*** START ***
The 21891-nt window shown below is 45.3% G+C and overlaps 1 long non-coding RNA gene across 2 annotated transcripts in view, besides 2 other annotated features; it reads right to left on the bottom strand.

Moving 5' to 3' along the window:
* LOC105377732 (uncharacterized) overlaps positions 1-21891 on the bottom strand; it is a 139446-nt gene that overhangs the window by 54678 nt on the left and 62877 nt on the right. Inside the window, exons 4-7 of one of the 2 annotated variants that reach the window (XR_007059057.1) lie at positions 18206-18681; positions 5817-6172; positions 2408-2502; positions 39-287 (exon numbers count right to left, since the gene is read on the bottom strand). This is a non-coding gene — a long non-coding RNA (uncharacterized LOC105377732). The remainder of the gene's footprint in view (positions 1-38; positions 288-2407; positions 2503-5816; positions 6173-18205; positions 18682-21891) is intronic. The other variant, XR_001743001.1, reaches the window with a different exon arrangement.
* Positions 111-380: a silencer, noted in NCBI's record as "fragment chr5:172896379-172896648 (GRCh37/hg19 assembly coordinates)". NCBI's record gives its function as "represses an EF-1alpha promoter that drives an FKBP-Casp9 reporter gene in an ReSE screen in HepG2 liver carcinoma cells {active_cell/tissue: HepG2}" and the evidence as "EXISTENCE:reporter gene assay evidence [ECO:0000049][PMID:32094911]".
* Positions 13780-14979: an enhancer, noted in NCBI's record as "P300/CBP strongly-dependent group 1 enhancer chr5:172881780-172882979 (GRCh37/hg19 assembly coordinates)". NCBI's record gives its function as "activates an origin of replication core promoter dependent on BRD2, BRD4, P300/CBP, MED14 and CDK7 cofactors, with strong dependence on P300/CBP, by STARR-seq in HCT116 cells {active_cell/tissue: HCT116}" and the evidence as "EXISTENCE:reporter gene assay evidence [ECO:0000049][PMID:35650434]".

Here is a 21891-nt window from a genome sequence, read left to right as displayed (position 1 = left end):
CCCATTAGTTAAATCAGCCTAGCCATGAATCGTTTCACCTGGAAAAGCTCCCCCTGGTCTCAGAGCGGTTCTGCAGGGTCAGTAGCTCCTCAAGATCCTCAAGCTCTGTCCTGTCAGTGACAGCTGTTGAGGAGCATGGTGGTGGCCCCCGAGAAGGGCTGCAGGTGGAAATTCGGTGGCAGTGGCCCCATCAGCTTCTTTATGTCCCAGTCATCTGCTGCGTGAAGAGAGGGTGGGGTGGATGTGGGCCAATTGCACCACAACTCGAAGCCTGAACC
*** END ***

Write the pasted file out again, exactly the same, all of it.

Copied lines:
The 21891-nt window shown below is 45.3% G+C and overlaps 1 long non-coding RNA gene across 2 annotated transcripts in view, besides 2 other annotated features; it reads right to left on the bottom strand.

Moving 5' to 3' along the window:
* LOC105377732 (uncharacterized) overlaps positions 1-21891 on the bottom strand; it is a 139446-nt gene that overhangs the window by 54678 nt on the left and 62877 nt on the right. Inside the window, exons 4-7 of one of the 2 annotated variants that reach the window (XR_007059057.1) lie at positions 18206-18681; positions 5817-6172; positions 2408-2502; positions 39-287 (exon numbers count right to left, since the gene is read on the bottom strand). This is a non-coding gene — a long non-coding RNA (uncharacterized LOC105377732). The remainder of the gene's footprint in view (positions 1-38; positions 288-2407; positions 2503-5816; positions 6173-18205; positions 18682-21891) is intronic. The other variant, XR_001743001.1, reaches the window with a different exon arrangement.
* Positions 111-380: a silencer, noted in NCBI's record as "fragment chr5:172896379-172896648 (GRCh37/hg19 assembly coordinates)". NCBI's record gives its function as "represses an EF-1alpha promoter that drives an FKBP-Casp9 reporter gene in an ReSE screen in HepG2 liver carcinoma cells {active_cell/tissue: HepG2}" and the evidence as "EXISTENCE:reporter gene assay evidence [ECO:0000049][PMID:32094911]".
* Positions 13780-14979: an enhancer, noted in NCBI's record as "P300/CBP strongly-dependent group 1 enhancer chr5:172881780-172882979 (GRCh37/hg19 assembly coordinates)". NCBI's record gives its function as "activates an origin of replication core promoter dependent on BRD2, BRD4, P300/CBP, MED14 and CDK7 cofactors, with strong dependence on P300/CBP, by STARR-seq in HCT116 cells {active_cell/tissue: HCT116}" and the evidence as "EXISTENCE:reporter gene assay evidence [ECO:0000049][PMID:35650434]".

Here is a 21891-nt window from a genome sequence, read left to right as displayed (position 1 = left end):
CCCATTAGTTAAATCAGCCTAGCCATGAATCGTTTCACCTGGAAAAGCTCCCCCTGGTCTCAGAGCGGTTCTGCAGGGTCAGTAGCTCCTCAAGATCCTCAAGCTCTGTCCTGTCAGTGACAGCTGTTGAGGAGCATGGTGGTGGCCCCCGAGAAGGGCTGCAGGTGGAAATTCGGTGGCAGTGGCCCCATCAGCTTCTTTATGTCCCAGTCATCTGCTGCGTGAAGAGAGGGTGGGGTGGATGTGGGCCAATTGCACCACAACTCGAAGCCTGAACC